If the APT is a foreign trust, its U.S. source interest, dividends, rents and other “fixed or determinable annual or periodical gains, profits, and income” will normally be subject to 30% withholding. Regardless of the trust’s status as foreign or domestic, the APT is usually drafted so that the grantor retains powers that result in the trust being treated as a grantor trust (§671 through §678) under federal income tax law. Thus, the trust’s income and deductions are attributable to the grantor.
Estate & Gift Tax
(1) A foreign judgment creditor commences their action from the beginning in the courts of the foreign jurisdiction;
(2) A creditor prove not only fraudulent intent but that the transfer rendered the debtor insolvent; or
(3) A creditor’s claim must arise before the transfer of assets to the APT.
As an alternative to attacking the APT, creditors might pursue the resident grantor debtor and their advisors. In some states, it is a crime to make or assist someone in making a fraudulent transfer. Moreover, a creditor could attempt to obtain a judgment requiring the debtor to turn over assets transferred to an APT. Should the debtor fail to do so, a contempt of court order may be obtainable.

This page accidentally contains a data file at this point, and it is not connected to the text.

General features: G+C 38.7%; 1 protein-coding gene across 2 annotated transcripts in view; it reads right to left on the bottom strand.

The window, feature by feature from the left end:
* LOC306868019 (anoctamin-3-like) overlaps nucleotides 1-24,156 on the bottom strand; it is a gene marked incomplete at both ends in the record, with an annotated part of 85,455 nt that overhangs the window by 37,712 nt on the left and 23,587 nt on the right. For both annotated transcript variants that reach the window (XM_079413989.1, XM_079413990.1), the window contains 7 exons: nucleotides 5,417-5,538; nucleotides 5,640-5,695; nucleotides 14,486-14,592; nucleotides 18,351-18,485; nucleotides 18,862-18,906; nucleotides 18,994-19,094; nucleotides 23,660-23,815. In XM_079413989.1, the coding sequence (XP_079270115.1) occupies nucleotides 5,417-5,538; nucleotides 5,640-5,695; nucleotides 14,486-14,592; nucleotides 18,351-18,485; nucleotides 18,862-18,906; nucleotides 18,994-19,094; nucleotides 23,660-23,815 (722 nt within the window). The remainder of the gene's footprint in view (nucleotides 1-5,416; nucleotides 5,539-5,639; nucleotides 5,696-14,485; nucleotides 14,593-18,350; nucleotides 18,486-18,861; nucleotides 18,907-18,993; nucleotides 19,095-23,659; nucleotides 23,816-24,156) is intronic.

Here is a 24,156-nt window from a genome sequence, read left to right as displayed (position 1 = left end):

Some APTs anticipate contempt proceedings and leave the grantor without any power to cause a rescission of the trust. The debtor would then argue as a defense that they are unable to obey the court order. However, such a defense is normally unavailable where the inability to obey is caused by the party’s own willful conduct.
Grantor Retained Income Trust
Note: Choosing the wrong co-ownership format can increase your exposure to creditors beyond what you would have faced if you had owned the property in your name alone. It can also double your estate tax on death.
Tenancy in Common
Note: A tenancy-in-common with more than 3 to 4 co-tenants becomes difficult to operate and greatly increases exposure to creditors. Other entities, such as partnerships, limited liability companies, and certain corporations, work better for such large numbers of owners.
Since a tenant-in-common owns their interest separate and apart from the other co-tenants, this would at first appear to be an asset protection advantage. The creditors of one co-tenant would only be able to reach that cotenant’s interest and not the interests of other tenants-in-common. However, tenant-in-common interests are undivided interests and once a creditor obtains such an interest they can bring an action to force a sale of the property and divide the proceeds. If the creditor elects not to force a sale of the property, you end up with a stranger for a co-owner.